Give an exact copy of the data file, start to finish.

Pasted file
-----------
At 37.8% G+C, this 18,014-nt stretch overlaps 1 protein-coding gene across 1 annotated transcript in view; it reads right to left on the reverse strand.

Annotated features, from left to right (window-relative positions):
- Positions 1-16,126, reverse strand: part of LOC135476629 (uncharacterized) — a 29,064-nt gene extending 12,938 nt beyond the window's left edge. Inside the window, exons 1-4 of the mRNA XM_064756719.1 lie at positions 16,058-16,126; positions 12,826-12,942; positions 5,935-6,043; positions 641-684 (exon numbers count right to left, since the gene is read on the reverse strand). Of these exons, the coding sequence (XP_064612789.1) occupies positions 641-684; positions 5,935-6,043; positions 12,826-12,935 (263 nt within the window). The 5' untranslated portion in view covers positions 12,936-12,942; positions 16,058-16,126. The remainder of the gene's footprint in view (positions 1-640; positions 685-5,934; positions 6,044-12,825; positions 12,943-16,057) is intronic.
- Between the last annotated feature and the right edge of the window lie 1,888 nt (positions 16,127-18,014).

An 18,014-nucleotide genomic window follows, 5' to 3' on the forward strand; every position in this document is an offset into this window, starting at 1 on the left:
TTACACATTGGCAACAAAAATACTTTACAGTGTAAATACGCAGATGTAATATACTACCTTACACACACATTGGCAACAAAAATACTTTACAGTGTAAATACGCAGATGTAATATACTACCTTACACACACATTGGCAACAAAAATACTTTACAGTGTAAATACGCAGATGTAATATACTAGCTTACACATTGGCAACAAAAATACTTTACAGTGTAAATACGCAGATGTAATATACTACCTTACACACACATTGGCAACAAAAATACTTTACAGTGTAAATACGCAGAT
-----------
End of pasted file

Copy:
At 37.8% G+C, this 18,014-nt stretch overlaps 1 protein-coding gene across 1 annotated transcript in view; it reads right to left on the reverse strand.

Annotated features, from left to right (window-relative positions):
- Positions 1-16,126, reverse strand: part of LOC135476629 (uncharacterized) — a 29,064-nt gene extending 12,938 nt beyond the window's left edge. Inside the window, exons 1-4 of the mRNA XM_064756719.1 lie at positions 16,058-16,126; positions 12,826-12,942; positions 5,935-6,043; positions 641-684 (exon numbers count right to left, since the gene is read on the reverse strand). Of these exons, the coding sequence (XP_064612789.1) occupies positions 641-684; positions 5,935-6,043; positions 12,826-12,935 (263 nt within the window). The 5' untranslated portion in view covers positions 12,936-12,942; positions 16,058-16,126. The remainder of the gene's footprint in view (positions 1-640; positions 685-5,934; positions 6,044-12,825; positions 12,943-16,057) is intronic.
- Between the last annotated feature and the right edge of the window lie 1,888 nt (positions 16,127-18,014).

An 18,014-nucleotide genomic window follows, 5' to 3' on the forward strand; every position in this document is an offset into this window, starting at 1 on the left:
TTACACATTGGCAACAAAAATACTTTACAGTGTAAATACGCAGATGTAATATACTACCTTACACACACATTGGCAACAAAAATACTTTACAGTGTAAATACGCAGATGTAATATACTACCTTACACACACATTGGCAACAAAAATACTTTACAGTGTAAATACGCAGATGTAATATACTAGCTTACACATTGGCAACAAAAATACTTTACAGTGTAAATACGCAGATGTAATATACTACCTTACACACACATTGGCAACAAAAATACTTTACAGTGTAAATACGCAGAT